UK PMIs point to an encouraging start in 2020
This morning has been somewhat different from the recent past. We’ve been used to the market and sterling trading heavily off Brexit-related news, while investors paid much less attention to hard UK macro data. So, the mild excitement leading up to the just-released PMIs has been a welcome change!
The release didn’t disappoint as all data showed the strongest evidence yet of a post-election boost to the economy. The composite PMI, which combines manufacturing and services, rose to 52.4 from 49.3, the highest reading since September 2018 and beating the 50.6 consensus forecast. The reading for British factories was also better than expected, rising to 49.8 from 47.5, the highest level since April last year, while the vast services sector returned to growth in January for the first time since August.
Decisions, decision for the BoE…
These flash reports for the new year are an important input for policymakers, ahead of next week’s BoE interest rate announcement. Evidence from other published surveys had also suggested a post-election recovery in both the services and manufacturing sectors, while leading indicators, like the CFO survey have indicated we would see a decent PMI rebound.
A key consideration for the Bank of England has been to what extent the weakness in UK economic activity last year was a result of elevated uncertainty, both domestic and international, which may be starting to subside now after the election and potential Boris-bounce.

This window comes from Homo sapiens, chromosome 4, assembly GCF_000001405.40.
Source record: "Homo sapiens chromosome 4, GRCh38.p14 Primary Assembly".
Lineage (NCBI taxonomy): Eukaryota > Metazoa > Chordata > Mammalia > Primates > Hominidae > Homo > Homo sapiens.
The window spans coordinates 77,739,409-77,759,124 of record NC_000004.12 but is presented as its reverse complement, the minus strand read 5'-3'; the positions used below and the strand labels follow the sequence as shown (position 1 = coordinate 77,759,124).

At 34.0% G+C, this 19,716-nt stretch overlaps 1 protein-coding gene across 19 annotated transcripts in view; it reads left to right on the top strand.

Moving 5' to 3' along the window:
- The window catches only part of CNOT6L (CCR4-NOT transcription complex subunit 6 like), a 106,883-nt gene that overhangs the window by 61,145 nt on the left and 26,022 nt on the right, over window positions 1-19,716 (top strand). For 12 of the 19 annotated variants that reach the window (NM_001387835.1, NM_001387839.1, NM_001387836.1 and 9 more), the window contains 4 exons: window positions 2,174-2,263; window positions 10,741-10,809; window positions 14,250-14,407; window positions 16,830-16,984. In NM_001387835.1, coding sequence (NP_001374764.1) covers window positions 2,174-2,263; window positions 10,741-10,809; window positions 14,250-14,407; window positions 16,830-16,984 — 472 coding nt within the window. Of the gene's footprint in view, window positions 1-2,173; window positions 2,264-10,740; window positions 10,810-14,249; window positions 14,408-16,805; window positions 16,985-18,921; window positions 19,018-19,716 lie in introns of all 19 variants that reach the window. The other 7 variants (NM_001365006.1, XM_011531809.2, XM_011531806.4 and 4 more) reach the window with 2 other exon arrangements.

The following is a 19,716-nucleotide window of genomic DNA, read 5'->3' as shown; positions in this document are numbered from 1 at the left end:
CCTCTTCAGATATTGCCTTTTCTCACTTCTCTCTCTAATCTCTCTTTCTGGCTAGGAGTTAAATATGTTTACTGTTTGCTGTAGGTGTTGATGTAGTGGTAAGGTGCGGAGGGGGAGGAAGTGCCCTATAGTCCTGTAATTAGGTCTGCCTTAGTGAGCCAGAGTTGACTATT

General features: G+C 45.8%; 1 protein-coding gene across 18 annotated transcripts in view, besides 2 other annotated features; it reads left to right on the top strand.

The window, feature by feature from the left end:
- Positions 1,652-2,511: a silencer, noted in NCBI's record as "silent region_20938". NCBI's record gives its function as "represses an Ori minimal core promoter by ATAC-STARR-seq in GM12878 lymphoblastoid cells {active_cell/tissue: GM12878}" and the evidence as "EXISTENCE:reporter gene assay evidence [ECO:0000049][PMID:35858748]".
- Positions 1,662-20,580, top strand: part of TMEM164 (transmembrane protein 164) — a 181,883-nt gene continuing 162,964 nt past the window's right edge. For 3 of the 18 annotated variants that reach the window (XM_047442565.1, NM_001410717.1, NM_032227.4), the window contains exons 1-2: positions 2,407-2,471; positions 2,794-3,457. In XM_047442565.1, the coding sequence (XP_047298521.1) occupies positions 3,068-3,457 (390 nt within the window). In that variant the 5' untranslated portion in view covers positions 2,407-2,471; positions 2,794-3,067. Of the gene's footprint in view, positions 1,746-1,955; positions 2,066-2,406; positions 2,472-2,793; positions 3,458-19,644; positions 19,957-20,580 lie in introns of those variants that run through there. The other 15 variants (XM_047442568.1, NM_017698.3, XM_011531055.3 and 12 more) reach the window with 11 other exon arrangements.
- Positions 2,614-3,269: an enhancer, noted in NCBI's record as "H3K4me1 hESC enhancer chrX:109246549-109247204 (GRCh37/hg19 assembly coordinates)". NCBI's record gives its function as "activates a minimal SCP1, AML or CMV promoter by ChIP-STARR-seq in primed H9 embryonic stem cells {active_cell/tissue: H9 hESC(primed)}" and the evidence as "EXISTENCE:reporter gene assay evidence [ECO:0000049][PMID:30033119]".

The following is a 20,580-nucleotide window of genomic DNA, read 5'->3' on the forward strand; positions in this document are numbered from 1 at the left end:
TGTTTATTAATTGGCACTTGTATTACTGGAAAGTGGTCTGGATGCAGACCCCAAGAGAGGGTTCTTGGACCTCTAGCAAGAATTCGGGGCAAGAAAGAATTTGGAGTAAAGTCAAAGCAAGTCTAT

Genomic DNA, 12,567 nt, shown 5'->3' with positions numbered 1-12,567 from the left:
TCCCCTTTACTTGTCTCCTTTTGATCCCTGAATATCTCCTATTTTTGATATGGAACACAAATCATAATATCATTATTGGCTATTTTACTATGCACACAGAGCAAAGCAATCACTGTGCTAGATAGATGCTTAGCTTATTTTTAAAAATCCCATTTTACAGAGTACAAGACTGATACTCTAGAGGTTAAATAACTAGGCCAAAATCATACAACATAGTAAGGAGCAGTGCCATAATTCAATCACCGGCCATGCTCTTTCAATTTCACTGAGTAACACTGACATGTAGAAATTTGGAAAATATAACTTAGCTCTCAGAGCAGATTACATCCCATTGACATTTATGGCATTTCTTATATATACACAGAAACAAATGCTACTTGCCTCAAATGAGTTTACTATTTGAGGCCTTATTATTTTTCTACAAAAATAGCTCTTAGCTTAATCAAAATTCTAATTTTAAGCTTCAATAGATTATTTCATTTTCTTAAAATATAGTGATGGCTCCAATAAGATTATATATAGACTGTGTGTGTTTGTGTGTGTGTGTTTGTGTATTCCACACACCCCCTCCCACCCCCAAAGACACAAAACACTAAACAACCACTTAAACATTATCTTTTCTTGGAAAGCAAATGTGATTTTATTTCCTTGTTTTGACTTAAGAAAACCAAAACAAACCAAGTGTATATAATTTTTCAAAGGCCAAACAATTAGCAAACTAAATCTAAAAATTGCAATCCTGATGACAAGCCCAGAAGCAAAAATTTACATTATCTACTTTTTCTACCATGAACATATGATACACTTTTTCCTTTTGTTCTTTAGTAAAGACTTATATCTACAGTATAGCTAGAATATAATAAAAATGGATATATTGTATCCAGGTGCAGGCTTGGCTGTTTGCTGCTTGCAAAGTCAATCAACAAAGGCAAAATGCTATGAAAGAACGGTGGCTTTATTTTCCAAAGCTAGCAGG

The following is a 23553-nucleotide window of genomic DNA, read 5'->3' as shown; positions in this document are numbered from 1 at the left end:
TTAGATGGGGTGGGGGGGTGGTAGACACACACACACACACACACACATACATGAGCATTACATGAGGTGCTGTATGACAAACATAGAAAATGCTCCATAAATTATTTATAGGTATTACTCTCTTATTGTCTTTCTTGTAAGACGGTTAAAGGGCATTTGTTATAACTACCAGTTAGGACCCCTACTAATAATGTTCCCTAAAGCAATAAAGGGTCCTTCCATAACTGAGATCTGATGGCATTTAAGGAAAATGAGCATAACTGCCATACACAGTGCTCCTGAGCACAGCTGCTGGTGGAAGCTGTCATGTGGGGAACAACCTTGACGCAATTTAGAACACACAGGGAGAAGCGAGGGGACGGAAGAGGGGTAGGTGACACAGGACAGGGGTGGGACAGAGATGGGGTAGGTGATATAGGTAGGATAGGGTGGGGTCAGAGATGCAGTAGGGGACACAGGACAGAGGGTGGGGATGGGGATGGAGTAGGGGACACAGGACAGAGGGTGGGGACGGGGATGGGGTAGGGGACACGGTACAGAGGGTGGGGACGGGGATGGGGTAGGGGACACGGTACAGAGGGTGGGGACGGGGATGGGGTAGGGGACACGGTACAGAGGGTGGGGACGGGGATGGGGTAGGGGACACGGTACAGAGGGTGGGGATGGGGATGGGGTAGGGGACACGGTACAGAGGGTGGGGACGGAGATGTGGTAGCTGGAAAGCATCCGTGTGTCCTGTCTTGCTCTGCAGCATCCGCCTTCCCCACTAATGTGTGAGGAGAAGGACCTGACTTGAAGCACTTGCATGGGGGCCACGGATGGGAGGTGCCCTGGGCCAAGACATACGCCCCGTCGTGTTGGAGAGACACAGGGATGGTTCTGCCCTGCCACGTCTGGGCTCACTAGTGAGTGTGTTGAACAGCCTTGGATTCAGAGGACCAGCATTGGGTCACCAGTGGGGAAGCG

The strength of the forward-looking components, with new orders showing the sharpest rise since September 2018, has now pushed this data point closer to neutral policy territory for the MPC. The composite PMI is also now well above levels usually seen when the bank has eased rates in the past. That said, one set of figures isn’t a trend and the manufacturing figures still signalled the ninth month of contraction.
Flip a coin for a cut next week?
Based on market prices, expectations for a BoE rate cut to 0.5% next week have eased back from 70% last week to around 50%, helped by firmer labour data. We wrote recently how we viewed this jump in odds as premature and think the BoE’s decision may be based more on in-house agent’s talk with businesses instead, as Governor Carney has suggested. Do the MPC keep their powder dry and reassess with a new Governor when GDP data for the post-election period in January is available? Money markets still see a high possibility for a cut in March.
Sterling spiked to three-month highs on the initial headlines but has surrendered those gains in choppy trading. It seems profit-taking is the name of the game here as traders de-risk ahead of next week’s meeting. Dovish signals are still expected from the bank which means further near-term gains in sterling may be capped.